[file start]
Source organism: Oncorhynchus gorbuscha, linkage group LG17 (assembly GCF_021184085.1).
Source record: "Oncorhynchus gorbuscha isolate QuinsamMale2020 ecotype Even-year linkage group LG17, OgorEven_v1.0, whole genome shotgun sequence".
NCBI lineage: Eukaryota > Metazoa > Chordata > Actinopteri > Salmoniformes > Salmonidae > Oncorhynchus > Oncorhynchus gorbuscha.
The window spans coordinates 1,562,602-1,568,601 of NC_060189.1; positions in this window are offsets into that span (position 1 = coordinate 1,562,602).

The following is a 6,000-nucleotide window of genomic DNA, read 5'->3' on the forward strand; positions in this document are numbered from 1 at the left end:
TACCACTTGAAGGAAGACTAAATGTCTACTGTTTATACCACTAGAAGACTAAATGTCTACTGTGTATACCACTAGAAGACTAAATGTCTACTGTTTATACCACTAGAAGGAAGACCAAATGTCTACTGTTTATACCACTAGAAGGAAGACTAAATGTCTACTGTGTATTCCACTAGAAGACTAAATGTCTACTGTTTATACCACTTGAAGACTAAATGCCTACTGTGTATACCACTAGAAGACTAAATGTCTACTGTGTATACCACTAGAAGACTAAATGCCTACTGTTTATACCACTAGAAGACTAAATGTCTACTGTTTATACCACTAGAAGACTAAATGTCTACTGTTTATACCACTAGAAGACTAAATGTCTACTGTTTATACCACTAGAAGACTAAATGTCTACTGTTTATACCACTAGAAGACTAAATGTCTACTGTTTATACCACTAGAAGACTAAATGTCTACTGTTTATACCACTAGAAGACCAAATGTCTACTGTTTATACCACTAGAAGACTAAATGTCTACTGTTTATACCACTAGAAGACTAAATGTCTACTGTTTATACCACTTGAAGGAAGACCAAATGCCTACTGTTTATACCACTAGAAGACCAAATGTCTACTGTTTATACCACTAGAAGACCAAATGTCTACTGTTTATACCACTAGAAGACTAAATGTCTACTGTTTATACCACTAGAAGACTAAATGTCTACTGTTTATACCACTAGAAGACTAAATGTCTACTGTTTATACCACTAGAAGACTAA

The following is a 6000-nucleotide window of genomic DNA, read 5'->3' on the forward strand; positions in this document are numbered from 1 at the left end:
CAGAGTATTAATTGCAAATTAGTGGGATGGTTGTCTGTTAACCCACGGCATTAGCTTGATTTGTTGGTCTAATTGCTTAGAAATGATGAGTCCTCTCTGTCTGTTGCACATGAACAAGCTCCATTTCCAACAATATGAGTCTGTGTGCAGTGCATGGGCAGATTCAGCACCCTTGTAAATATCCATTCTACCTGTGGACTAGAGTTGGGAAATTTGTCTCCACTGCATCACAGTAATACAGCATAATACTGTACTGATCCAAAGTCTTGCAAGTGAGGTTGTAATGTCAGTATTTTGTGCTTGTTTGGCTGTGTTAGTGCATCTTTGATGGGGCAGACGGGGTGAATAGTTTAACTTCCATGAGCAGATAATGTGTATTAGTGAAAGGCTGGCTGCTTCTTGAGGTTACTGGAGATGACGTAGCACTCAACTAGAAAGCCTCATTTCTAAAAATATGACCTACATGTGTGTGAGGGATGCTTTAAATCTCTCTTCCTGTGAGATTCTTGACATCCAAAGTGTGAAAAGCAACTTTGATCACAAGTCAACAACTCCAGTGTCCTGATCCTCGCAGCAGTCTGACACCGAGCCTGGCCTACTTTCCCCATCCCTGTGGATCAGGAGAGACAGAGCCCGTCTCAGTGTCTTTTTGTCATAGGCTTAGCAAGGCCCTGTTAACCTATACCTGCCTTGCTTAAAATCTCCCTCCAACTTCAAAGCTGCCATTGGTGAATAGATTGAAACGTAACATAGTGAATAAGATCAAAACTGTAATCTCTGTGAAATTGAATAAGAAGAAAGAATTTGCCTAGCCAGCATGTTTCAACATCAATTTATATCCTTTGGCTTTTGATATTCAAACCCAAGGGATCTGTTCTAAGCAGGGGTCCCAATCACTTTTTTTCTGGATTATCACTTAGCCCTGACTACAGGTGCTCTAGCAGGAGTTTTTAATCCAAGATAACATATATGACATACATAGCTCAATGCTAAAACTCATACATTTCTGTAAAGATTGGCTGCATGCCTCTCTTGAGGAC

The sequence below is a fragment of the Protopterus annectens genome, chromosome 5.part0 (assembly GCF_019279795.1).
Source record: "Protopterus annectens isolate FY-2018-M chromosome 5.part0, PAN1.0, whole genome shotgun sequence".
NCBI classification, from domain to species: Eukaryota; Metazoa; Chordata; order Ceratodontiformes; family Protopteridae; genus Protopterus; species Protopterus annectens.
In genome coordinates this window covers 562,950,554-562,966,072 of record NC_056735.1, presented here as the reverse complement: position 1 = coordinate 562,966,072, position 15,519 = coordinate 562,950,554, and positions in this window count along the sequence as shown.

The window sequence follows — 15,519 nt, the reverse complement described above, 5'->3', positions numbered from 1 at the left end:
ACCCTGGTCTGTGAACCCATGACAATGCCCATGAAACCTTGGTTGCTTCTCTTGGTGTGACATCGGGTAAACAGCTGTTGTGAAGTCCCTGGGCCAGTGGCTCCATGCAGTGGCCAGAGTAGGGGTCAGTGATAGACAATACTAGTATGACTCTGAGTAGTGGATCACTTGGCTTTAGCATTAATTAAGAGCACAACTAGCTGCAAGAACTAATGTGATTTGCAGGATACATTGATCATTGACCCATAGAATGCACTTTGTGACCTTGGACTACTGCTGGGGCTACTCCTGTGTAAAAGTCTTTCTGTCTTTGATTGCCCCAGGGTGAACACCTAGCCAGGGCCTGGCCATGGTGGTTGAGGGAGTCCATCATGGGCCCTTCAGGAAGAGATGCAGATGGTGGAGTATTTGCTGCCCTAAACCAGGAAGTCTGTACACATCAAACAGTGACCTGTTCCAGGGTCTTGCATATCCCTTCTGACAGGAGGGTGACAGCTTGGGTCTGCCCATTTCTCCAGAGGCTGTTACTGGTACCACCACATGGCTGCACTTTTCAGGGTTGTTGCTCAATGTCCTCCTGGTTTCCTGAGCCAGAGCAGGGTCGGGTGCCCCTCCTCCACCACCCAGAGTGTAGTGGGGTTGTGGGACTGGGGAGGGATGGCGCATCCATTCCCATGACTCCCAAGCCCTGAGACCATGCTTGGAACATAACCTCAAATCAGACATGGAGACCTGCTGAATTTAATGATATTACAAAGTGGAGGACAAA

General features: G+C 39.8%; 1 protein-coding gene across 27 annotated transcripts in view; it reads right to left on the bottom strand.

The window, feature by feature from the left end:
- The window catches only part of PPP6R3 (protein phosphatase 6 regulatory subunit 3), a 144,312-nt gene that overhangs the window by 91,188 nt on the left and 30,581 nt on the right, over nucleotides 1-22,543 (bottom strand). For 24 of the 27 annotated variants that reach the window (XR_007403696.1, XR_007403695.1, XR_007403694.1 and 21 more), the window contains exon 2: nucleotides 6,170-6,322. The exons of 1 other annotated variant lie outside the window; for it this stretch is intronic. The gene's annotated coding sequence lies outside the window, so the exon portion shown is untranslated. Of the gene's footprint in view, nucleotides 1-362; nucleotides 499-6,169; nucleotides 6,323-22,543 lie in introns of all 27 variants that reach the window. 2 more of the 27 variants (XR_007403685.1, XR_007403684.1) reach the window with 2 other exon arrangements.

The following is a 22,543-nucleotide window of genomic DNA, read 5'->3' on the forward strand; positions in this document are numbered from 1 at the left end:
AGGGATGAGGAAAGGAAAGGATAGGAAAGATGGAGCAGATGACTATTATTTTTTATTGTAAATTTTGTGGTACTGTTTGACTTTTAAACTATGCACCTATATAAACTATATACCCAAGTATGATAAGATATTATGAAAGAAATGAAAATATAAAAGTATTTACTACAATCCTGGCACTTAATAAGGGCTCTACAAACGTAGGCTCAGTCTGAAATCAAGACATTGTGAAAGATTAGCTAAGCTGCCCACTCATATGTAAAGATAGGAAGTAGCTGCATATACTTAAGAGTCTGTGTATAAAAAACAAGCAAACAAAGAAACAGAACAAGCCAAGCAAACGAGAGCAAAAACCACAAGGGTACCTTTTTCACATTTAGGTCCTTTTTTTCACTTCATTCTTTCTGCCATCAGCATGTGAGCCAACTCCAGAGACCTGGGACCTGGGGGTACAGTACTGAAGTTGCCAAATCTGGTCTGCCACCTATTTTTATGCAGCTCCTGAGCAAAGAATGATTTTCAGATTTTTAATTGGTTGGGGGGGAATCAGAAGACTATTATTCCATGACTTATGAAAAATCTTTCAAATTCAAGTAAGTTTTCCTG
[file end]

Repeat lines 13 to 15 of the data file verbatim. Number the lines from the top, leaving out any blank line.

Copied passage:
The window sequence follows — 15,519 nt, the reverse complement described above, 5'->3', positions numbered from 1 at the left end:
ACCCTGGTCTGTGAACCCATGACAATGCCCATGAAACCTTGGTTGCTTCTCTTGGTGTGACATCGGGTAAACAGCTGTTGTGAAGTCCCTGGGCCAGTGGCTCCATGCAGTGGCCAGAGTAGGGGTCAGTGATAGACAATACTAGTATGACTCTGAGTAGTGGATCACTTGGCTTTAGCATTAATTAAGAGCACAACTAGCTGCAAGAACTAATGTGATTTGCAGGATACATTGATCATTGACCCATAGAATGCACTTTGTGACCTTGGACTACTGCTGGGGCTACTCCTGTGTAAAAGTCTTTCTGTCTTTGATTGCCCCAGGGTGAACACCTAGCCAGGGCCTGGCCATGGTGGTTGAGGGAGTCCATCATGGGCCCTTCAGGAAGAGATGCAGATGGTGGAGTATTTGCTGCCCTAAACCAGGAAGTCTGTACACATCAAACAGTGACCTGTTCCAGGGTCTTGCATATCCCTTCTGACAGGAGGGTGACAGCTTGGGTCTGCCCATTTCTCCAGAGGCTGTTACTGGTACCACCACATGGCTGCACTTTTCAGGGTTGTTGCTCAATGTCCTCCTGGTTTCCTGAGCCAGAGCAGGGTCGGGTGCCCCTCCTCCACCACCCAGAGTGTAGTGGGGTTGTGGGACTGGGGAGGGATGGCGCATCCATTCCCATGACTCCCAAGCCCTGAGACCATGCTTGGAACATAACCTCAAATCAGACATGGAGACCTGCTGAATTTAATGATATTACAAAGTGGAGGACAAA

General features: G+C 39.8%; 1 protein-coding gene across 27 annotated transcripts in view; it reads right to left on the bottom strand.